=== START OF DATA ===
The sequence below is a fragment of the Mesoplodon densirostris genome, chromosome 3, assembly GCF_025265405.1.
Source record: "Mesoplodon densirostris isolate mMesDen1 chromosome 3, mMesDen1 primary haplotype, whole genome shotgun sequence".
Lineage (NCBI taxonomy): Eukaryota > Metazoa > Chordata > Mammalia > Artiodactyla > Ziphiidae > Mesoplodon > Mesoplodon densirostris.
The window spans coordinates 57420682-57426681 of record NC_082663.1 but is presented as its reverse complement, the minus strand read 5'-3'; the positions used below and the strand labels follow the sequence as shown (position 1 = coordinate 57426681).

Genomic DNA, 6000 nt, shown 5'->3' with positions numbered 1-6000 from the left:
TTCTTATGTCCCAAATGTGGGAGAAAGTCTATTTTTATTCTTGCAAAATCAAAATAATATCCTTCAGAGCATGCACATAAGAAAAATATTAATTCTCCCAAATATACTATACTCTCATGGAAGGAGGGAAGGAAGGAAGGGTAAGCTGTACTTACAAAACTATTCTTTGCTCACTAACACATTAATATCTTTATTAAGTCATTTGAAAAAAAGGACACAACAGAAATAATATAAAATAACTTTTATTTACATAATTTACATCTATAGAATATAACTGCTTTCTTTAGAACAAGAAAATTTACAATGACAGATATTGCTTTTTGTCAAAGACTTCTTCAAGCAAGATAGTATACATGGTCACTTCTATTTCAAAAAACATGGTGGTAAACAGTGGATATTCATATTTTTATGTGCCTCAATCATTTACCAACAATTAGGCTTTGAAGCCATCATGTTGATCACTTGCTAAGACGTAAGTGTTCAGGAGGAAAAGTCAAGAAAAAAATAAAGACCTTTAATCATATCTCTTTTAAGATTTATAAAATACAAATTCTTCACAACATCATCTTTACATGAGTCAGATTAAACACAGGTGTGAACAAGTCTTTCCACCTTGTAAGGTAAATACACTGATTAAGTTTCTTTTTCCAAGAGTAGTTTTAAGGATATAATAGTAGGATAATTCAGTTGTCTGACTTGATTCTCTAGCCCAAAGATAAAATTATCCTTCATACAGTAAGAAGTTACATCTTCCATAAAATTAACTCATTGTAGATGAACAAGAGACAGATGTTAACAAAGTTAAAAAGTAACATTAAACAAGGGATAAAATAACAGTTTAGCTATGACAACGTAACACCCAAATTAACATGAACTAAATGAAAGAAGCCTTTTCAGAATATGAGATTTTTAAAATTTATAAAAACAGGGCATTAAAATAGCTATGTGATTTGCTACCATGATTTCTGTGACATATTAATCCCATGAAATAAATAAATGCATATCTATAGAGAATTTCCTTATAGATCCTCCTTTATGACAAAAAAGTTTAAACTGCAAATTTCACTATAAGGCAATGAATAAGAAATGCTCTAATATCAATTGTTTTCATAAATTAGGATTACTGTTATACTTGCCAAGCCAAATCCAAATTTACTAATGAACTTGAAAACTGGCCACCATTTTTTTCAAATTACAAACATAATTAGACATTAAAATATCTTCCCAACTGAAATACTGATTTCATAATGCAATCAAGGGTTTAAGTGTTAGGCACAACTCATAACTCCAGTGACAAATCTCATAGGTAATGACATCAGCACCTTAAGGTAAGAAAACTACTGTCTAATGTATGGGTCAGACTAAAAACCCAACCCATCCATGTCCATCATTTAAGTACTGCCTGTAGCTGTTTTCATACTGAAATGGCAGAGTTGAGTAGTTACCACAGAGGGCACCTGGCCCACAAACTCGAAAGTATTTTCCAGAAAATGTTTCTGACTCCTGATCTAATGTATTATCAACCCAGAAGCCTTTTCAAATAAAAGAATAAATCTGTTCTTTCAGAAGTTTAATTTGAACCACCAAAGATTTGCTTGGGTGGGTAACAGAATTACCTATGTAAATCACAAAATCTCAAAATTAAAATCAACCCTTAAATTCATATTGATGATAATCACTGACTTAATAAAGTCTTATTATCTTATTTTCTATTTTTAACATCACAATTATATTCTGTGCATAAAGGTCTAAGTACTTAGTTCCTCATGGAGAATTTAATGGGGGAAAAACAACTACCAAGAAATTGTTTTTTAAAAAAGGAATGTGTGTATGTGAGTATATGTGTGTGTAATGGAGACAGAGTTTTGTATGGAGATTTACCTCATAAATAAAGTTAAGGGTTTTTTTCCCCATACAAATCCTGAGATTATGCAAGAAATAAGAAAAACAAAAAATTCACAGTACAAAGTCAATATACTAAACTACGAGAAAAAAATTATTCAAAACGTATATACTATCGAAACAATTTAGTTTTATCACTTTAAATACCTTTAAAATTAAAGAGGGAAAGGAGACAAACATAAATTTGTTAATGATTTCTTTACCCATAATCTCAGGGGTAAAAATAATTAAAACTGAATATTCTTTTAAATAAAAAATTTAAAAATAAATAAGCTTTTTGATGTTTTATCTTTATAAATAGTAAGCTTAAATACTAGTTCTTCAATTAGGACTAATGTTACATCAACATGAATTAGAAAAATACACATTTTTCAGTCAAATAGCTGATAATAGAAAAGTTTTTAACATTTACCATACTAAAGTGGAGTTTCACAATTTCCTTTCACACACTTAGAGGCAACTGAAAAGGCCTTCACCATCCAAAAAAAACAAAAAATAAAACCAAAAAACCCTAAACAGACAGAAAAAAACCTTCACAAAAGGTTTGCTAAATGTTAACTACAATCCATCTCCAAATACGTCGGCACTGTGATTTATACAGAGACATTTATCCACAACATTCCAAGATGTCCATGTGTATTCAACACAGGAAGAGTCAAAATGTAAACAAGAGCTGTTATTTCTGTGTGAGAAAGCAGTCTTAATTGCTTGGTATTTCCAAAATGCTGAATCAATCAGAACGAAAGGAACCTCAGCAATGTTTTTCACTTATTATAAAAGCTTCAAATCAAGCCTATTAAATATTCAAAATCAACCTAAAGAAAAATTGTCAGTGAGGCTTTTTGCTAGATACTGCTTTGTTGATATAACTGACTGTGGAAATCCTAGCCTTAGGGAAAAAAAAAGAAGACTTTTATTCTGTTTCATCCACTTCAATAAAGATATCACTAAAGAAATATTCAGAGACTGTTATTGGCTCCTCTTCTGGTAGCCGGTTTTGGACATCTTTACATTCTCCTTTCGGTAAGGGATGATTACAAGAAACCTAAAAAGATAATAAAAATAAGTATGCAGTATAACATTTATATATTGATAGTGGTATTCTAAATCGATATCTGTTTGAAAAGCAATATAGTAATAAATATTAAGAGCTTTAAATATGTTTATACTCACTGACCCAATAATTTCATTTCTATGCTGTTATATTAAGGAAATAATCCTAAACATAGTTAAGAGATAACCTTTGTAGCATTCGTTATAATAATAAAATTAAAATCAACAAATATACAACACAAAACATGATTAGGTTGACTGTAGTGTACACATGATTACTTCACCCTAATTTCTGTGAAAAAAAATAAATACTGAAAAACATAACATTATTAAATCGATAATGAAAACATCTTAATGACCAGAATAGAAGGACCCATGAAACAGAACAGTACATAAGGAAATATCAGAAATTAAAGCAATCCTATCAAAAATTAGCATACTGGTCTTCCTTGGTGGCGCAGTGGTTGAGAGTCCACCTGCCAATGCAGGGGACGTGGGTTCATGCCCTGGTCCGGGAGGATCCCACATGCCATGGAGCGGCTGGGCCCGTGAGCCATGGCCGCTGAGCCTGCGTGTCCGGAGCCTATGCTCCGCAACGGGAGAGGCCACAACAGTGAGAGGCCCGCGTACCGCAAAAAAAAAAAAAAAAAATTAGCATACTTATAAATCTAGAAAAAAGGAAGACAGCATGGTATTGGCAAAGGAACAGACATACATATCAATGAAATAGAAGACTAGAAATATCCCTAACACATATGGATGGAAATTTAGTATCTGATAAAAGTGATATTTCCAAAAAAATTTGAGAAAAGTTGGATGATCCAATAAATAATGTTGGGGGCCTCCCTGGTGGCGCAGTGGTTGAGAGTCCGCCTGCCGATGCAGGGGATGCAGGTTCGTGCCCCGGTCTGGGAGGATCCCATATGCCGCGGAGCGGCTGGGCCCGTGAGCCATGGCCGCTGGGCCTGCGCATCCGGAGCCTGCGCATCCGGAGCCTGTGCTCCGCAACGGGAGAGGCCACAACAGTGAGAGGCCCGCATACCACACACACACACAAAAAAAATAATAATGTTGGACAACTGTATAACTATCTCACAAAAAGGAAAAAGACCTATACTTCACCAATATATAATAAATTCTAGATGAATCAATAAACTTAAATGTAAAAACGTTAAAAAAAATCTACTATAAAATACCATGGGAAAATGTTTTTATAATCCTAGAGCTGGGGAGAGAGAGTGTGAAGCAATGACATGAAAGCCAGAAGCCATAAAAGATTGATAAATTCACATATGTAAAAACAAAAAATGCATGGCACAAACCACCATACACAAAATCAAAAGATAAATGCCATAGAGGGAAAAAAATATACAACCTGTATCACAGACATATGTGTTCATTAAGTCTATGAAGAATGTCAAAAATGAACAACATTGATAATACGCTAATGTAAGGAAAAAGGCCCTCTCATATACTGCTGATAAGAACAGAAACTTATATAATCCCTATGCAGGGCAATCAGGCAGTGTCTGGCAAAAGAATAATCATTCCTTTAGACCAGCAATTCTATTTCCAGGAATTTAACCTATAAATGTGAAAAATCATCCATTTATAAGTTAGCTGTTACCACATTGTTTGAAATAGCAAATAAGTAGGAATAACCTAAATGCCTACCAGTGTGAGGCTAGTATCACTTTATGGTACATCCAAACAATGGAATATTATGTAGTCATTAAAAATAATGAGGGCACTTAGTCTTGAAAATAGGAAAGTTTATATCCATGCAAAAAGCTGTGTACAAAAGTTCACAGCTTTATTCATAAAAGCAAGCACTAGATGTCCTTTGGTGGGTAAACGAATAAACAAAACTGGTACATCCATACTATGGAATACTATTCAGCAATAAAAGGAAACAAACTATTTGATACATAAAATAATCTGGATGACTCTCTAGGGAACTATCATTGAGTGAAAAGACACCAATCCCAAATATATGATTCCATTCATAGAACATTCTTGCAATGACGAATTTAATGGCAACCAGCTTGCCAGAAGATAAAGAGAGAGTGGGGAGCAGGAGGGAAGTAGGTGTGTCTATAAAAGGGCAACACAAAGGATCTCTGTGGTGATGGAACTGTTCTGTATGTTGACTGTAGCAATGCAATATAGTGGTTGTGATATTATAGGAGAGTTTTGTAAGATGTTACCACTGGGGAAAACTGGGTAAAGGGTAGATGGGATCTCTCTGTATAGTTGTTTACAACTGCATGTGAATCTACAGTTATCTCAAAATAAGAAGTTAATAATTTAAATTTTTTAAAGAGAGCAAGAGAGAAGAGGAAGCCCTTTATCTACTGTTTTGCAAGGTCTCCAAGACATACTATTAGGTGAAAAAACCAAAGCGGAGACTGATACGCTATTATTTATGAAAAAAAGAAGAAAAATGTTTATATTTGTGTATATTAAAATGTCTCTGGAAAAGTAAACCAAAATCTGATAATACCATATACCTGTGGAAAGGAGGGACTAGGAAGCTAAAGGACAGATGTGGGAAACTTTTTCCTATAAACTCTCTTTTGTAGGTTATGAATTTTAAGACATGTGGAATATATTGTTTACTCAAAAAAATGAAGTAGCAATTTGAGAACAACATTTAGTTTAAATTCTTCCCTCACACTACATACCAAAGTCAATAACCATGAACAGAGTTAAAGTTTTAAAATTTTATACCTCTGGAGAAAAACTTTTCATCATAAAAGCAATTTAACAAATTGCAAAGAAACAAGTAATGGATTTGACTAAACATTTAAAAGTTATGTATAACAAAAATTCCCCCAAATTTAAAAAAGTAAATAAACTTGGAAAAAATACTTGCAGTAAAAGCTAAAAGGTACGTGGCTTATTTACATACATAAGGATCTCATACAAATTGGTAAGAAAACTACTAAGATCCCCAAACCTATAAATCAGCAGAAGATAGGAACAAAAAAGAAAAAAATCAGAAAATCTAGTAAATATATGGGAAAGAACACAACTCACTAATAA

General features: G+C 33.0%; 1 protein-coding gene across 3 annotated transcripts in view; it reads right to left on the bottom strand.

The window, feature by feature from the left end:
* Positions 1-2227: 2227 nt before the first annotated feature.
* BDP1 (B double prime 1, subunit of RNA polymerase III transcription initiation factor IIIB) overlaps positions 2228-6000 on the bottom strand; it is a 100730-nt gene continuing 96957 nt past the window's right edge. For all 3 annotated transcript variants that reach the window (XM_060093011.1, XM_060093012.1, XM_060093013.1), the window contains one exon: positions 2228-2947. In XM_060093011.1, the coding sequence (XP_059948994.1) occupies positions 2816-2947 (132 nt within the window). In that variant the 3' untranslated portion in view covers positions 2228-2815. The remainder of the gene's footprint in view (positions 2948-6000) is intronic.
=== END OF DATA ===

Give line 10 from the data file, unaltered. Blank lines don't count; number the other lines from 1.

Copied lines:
* BDP1 (B double prime 1, subunit of RNA polymerase III transcription initiation factor IIIB) overlaps positions 2228-6000 on the bottom strand; it is a 100730-nt gene continuing 96957 nt past the window's right edge. For all 3 annotated transcript variants that reach the window (XM_060093011.1, XM_060093012.1, XM_060093013.1), the window contains one exon: positions 2228-2947. In XM_060093011.1, the coding sequence (XP_059948994.1) occupies positions 2816-2947 (132 nt within the window). In that variant the 3' untranslated portion in view covers positions 2228-2815. The remainder of the gene's footprint in view (positions 2948-6000) is intronic.